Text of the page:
Minima of univariate functions must be bracketed before they can be isolated. A bracket is a triplet of points, xlower < xinterior < xupper, such that f(xinterior) < f(xlower) and f(xinterior) < f(xupper). These conditions ensure that there is some local minimum in the interval (xlower,xupper,).
If you know in advance that a local minimum falls within a given interval, you can simply call the NMath minimization routines using that interval. Before beginning minimization, the routine will search for an interior point that satisfies the bracketing condition.
Otherwise, construct a Bracket object. Beginning with a pair of points, Bracket searches in the downhill direction for a new pair of points that bracket a minimum of a function. For example, if function is a OneVariableFunction:
Code Example – C# minimization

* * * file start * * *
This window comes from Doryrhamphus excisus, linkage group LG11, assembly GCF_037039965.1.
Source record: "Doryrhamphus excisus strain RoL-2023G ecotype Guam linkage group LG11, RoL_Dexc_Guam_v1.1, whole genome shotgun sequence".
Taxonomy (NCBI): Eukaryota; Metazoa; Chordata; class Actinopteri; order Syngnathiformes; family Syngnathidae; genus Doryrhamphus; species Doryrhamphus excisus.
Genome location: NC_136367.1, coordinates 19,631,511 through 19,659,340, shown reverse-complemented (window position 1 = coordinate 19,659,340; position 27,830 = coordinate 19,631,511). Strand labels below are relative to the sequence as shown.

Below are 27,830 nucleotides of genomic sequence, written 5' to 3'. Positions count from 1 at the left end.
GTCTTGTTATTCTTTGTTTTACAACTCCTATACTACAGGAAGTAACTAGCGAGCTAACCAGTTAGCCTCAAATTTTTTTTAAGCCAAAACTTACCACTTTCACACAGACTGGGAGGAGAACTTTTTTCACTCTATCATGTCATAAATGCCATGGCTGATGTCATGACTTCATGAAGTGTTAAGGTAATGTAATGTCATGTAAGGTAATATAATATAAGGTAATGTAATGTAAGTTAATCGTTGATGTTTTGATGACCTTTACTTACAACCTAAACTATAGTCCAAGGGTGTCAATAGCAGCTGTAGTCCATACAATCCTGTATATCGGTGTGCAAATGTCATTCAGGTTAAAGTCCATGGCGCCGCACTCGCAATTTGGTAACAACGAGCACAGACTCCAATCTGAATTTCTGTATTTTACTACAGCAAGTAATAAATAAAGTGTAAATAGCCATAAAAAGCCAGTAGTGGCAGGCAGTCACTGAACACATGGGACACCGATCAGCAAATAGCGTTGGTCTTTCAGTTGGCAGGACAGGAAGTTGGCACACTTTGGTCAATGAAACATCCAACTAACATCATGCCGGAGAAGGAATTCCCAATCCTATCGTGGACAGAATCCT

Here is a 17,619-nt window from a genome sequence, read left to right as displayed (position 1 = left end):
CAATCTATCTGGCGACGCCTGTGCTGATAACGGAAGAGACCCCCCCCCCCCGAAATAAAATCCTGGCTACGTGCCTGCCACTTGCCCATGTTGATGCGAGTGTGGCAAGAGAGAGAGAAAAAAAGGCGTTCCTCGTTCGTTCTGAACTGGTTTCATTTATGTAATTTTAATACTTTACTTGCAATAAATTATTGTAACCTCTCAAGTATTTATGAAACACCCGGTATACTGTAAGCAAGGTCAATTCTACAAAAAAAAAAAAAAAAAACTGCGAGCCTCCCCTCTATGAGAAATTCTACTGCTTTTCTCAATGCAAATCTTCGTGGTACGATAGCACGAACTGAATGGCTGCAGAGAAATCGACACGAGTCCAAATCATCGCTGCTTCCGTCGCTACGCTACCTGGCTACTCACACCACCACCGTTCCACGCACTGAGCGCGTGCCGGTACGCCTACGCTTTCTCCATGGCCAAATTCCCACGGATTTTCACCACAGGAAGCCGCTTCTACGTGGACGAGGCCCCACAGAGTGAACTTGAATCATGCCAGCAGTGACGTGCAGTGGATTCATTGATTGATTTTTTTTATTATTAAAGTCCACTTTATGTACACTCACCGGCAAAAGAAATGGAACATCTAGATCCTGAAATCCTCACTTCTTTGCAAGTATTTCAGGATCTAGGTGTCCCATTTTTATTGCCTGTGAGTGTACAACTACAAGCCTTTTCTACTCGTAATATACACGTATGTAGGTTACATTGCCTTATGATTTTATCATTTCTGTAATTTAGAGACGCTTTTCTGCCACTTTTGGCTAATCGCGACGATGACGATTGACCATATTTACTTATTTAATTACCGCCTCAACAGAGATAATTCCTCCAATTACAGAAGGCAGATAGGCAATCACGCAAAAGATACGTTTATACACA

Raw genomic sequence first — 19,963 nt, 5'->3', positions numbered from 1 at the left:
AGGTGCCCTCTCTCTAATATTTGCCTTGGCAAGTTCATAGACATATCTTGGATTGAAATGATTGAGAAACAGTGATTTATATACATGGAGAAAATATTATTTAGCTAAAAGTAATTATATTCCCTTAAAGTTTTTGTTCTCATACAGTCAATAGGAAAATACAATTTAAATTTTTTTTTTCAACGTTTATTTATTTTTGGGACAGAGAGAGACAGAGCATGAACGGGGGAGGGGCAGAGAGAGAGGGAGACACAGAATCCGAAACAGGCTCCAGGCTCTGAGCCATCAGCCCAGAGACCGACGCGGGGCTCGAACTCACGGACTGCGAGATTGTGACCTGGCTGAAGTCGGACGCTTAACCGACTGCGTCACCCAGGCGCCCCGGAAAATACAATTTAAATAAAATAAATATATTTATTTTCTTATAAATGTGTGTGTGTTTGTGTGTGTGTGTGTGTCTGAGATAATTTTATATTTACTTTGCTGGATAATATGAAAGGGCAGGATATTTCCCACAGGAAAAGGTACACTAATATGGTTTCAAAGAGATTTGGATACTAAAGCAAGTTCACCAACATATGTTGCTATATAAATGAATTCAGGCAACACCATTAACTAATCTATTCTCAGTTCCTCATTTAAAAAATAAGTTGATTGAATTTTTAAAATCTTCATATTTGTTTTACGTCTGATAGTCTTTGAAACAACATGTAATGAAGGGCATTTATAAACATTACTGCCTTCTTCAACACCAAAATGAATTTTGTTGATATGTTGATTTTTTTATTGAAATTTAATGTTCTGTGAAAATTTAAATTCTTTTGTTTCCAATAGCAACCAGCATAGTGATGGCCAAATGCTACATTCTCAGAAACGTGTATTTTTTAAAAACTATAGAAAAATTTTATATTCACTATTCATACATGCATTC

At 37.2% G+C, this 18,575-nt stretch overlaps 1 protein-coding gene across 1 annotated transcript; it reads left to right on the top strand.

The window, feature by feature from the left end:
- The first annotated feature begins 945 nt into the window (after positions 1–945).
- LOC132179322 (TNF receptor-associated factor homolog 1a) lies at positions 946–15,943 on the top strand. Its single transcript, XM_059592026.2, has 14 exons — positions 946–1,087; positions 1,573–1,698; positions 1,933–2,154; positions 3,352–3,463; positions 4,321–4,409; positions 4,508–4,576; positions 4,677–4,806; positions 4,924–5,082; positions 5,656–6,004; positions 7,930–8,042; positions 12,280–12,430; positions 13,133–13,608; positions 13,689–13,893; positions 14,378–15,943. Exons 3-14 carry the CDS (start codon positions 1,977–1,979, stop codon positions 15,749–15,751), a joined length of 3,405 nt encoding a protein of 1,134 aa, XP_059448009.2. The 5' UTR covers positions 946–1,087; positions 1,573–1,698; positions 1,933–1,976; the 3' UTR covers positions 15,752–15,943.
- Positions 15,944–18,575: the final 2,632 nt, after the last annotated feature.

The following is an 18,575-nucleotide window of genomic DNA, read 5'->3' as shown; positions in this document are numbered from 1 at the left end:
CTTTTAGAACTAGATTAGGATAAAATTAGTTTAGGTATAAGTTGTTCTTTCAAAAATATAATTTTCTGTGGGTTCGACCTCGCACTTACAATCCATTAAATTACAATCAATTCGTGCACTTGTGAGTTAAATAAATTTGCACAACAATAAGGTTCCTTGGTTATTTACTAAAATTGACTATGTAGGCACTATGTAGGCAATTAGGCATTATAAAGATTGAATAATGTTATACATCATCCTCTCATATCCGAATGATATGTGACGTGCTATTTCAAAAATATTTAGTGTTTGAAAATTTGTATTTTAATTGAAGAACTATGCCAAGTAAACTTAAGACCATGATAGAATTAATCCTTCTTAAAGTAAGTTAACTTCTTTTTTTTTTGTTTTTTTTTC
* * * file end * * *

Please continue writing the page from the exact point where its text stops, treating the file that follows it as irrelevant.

var bracket = new Bracket( function, 0, 1 );
Code Example – VB minimization
Once constructed, a Bracket object provides the following properties:
● Function gets the function whose minimum is bracketed.
● Lower gets a lower bound on a minimum of the function.
● Upper gets an upper bound on a minimum of the function.
● Interior gets a point between the lower and upper bound such that xlower < xinterior < xupper, f(xinterior) < f(xlower), and f(xinterior) < f(xupper)
● FLower gets the function evaluated at the lower bound.
● FUpper gets the function evaluated at the upper bound.
● FInterior gets the function evaluated at the interior point.